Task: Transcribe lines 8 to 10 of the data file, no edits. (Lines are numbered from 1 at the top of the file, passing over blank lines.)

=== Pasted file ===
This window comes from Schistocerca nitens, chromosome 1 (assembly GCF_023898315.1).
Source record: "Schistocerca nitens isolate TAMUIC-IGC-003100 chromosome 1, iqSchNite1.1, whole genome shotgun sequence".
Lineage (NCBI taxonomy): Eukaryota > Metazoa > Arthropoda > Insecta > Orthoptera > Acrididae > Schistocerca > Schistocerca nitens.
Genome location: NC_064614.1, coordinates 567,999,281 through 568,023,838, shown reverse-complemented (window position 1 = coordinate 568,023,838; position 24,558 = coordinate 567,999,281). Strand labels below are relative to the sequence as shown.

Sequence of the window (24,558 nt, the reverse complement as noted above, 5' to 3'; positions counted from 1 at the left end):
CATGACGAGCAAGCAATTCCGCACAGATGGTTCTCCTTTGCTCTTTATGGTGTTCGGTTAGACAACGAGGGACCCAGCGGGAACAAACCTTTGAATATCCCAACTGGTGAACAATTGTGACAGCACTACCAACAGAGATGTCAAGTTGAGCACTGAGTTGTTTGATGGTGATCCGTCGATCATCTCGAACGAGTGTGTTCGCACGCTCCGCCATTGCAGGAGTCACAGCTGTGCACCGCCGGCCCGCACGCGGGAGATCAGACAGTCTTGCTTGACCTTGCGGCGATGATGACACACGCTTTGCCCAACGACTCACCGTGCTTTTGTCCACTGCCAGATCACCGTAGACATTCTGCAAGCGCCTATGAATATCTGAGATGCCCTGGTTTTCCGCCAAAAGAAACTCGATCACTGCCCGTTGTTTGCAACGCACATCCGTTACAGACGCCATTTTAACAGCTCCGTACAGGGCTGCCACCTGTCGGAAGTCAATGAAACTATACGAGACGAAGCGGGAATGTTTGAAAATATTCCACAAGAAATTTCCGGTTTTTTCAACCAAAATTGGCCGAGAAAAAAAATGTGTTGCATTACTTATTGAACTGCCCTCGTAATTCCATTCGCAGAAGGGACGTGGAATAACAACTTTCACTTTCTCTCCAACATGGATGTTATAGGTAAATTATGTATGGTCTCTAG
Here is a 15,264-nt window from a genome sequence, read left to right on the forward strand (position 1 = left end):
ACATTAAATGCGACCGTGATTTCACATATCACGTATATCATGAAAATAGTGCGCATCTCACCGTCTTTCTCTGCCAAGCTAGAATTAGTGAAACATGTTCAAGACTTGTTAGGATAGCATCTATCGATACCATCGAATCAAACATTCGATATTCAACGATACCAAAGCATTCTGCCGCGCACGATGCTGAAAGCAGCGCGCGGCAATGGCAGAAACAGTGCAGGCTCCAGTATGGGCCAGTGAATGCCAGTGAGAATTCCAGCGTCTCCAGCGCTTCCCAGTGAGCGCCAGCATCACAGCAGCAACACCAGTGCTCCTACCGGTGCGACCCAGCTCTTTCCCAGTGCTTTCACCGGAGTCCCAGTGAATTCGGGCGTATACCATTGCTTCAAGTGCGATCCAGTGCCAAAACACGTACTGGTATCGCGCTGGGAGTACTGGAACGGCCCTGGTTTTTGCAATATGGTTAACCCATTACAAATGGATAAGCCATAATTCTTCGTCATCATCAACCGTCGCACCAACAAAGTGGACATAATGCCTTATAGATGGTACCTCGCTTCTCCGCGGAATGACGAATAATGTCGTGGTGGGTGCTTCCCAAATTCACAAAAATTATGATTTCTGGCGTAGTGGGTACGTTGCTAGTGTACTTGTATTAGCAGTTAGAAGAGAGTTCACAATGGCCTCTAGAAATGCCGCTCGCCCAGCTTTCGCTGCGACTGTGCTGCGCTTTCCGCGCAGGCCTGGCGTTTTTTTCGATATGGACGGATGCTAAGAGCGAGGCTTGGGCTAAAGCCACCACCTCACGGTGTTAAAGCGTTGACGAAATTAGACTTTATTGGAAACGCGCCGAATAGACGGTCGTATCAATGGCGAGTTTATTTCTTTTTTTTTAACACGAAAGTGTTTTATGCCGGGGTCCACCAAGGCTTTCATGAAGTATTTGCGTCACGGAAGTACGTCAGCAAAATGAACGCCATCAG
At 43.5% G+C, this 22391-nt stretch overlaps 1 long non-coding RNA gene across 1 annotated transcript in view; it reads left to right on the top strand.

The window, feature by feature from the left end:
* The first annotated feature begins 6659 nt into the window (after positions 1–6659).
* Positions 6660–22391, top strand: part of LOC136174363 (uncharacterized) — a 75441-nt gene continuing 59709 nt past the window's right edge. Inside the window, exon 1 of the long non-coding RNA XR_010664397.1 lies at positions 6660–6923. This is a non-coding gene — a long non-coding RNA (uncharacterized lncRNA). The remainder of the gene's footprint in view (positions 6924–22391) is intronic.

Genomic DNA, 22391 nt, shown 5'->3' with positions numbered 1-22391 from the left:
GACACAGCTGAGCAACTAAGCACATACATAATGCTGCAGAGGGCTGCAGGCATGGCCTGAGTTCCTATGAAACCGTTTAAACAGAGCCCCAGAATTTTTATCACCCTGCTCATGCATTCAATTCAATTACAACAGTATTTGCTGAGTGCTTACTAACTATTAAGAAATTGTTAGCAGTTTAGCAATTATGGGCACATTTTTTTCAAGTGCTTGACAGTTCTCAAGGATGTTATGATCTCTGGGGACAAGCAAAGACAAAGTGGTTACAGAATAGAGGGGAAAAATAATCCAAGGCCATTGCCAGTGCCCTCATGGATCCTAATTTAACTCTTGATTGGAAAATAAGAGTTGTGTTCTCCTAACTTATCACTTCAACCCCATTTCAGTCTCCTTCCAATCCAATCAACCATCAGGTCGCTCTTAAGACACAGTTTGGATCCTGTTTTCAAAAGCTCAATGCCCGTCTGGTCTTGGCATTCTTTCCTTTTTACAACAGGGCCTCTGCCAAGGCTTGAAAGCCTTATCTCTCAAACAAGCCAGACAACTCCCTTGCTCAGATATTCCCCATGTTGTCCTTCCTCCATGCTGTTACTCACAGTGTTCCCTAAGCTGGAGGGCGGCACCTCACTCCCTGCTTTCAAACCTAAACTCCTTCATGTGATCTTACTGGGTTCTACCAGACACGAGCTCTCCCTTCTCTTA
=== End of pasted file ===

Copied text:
ACATTAAATGCGACCGTGATTTCACATATCACGTATATCATGAAAATAGTGCGCATCTCACCGTCTTTCTCTGCCAAGCTAGAATTAGTGAAACATGTTCAAGACTTGTTAGGATAGCATCTATCGATACCATCGAATCAAACATTCGATATTCAACGATACCAAAGCATTCTGCCGCGCACGATGCTGAAAGCAGCGCGCGGCAATGGCAGAAACAGTGCAGGCTCCAGTATGGGCCAGTGAATGCCAGTGAGAATTCCAGCGTCTCCAGCGCTTCCCAGTGAGCGCCAGCATCACAGCAGCAACACCAGTGCTCCTACCGGTGCGACCCAGCTCTTTCCCAGTGCTTTCACCGGAGTCCCAGTGAATTCGGGCGTATACCATTGCTTCAAGTGCGATCCAGTGCCAAAACACGTACTGGTATCGCGCTGGGAGTACTGGAACGGCCCTGGTTTTTGCAATATGGTTAACCCATTACAAATGGATAAGCCATAATTCTTCGTCATCATCAACCGTCGCACCAACAAAGTGGACATAATGCCTTATAGATGGTACCTCGCTTCTCCGCGGAATGACGAATAATGTCGTGGTGGGTGCTTCCCAAATTCACAAAAATTATGATTTCTGGCGTAGTGGGTACGTTGCTAGTGTACTTGTATTAGCAGTTAGAAGAGAGTTCACAATGGCCTCTAGAAATGCCGCTCGCCCAGCTTTCGCTGCGACTGTGCTGCGCTTTCCGCGCAGGCCTGGCGTTTTTTTCGATATGGACGGATGCTAAGAGCGAGGCTTGGGCTAAAGCCACCACCTCACGGTGTTAAAGCGTTGACGAAATTAGACTTTATTGGAAACGCGCCGAATAGACGGTCGTATCAATGGCGAGTTTATTTCTTTTTTTTTAACACGAAAGTGTTTTATGCCGGGGTCCACCAAGGCTTTCATGAAGTATTTGCGTCACGGAAGTACGTCAGCAAAATGAACGCCATCAG
At 43.5% G+C, this 22391-nt stretch overlaps 1 long non-coding RNA gene across 1 annotated transcript in view; it reads left to right on the top strand.

The window, feature by feature from the left end: